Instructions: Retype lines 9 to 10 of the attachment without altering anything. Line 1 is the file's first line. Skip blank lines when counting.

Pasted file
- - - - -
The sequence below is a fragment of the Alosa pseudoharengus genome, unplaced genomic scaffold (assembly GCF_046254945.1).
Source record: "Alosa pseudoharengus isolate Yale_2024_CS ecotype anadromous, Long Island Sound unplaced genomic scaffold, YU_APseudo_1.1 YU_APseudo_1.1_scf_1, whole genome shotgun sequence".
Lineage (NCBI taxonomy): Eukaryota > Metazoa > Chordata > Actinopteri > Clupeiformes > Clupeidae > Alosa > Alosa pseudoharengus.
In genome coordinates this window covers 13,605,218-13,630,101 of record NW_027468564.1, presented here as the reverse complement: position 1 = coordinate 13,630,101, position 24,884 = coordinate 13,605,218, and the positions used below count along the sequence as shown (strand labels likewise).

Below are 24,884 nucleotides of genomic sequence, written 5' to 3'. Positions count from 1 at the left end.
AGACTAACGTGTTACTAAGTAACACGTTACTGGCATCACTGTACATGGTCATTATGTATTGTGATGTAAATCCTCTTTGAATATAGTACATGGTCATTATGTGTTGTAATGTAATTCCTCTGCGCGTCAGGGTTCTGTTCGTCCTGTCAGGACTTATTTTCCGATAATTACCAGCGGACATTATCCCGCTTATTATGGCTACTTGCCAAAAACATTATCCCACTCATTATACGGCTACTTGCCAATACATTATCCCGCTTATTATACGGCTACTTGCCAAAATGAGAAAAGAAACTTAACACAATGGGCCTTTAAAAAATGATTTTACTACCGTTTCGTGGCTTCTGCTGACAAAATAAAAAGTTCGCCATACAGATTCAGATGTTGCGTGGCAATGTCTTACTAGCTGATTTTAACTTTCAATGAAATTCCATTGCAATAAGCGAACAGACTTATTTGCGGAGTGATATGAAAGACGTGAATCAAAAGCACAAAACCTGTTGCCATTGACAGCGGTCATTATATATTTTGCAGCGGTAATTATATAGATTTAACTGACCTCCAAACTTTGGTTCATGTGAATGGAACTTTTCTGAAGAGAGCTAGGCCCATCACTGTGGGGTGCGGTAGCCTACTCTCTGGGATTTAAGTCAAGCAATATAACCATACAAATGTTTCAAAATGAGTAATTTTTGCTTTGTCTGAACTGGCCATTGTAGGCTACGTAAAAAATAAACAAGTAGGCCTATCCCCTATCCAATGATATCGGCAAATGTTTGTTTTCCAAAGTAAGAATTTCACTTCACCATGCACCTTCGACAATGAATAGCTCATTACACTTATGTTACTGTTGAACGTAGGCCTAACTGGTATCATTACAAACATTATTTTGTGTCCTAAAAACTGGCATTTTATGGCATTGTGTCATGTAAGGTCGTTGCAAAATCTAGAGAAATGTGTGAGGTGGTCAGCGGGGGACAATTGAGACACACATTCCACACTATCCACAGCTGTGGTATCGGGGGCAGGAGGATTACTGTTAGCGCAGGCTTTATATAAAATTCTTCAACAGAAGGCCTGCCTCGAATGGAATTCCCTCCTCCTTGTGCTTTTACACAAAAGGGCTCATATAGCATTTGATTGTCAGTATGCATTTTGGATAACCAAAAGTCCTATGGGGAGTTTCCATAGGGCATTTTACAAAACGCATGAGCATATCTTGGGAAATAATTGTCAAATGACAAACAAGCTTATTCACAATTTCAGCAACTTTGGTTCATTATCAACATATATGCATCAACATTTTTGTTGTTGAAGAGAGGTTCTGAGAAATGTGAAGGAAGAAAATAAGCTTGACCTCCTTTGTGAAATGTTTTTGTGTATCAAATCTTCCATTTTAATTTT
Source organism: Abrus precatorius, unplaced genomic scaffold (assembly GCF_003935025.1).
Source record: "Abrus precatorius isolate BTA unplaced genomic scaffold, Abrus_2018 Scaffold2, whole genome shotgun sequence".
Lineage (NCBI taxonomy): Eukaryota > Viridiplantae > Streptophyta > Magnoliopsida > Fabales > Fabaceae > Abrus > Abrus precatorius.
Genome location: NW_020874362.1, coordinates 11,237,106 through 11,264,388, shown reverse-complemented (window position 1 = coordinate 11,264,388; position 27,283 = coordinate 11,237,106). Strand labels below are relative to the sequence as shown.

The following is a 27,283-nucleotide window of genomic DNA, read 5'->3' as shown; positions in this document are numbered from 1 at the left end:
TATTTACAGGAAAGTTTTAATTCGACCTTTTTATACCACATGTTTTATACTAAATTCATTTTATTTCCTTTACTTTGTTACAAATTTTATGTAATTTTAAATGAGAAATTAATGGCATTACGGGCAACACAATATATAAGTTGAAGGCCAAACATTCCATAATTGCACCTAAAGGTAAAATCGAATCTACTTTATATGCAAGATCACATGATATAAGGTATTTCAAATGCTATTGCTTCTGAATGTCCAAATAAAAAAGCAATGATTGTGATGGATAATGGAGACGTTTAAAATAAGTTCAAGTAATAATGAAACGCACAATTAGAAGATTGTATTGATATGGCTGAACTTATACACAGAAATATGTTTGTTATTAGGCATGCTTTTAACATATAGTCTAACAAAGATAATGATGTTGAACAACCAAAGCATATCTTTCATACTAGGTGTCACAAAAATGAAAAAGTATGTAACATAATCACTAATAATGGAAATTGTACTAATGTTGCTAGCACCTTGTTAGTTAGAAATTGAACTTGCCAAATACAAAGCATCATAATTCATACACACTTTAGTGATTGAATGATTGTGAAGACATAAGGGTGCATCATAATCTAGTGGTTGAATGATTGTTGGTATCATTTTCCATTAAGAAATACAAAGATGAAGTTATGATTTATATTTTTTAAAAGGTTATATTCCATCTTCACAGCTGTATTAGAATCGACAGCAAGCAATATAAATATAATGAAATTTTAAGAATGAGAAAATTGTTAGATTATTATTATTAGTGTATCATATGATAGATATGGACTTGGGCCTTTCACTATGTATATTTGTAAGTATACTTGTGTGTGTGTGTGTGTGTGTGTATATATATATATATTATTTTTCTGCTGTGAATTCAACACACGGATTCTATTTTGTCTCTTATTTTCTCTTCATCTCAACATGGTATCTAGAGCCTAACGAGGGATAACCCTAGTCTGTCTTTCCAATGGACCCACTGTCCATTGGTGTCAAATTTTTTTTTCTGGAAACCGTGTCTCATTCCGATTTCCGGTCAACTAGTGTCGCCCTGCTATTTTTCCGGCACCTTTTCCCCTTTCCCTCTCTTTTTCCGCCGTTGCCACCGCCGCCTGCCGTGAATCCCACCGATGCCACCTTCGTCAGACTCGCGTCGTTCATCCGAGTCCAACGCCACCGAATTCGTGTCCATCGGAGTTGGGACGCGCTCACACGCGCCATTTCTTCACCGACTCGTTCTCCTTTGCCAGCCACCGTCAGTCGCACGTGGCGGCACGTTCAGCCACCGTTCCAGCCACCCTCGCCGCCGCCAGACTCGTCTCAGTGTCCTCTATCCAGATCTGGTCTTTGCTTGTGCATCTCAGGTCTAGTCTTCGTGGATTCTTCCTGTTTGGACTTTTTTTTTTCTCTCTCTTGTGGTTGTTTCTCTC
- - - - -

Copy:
Lineage (NCBI taxonomy): Eukaryota > Viridiplantae > Streptophyta > Magnoliopsida > Fabales > Fabaceae > Abrus > Abrus precatorius.
Genome location: NW_020874362.1, coordinates 11,237,106 through 11,264,388, shown reverse-complemented (window position 1 = coordinate 11,264,388; position 27,283 = coordinate 11,237,106). Strand labels below are relative to the sequence as shown.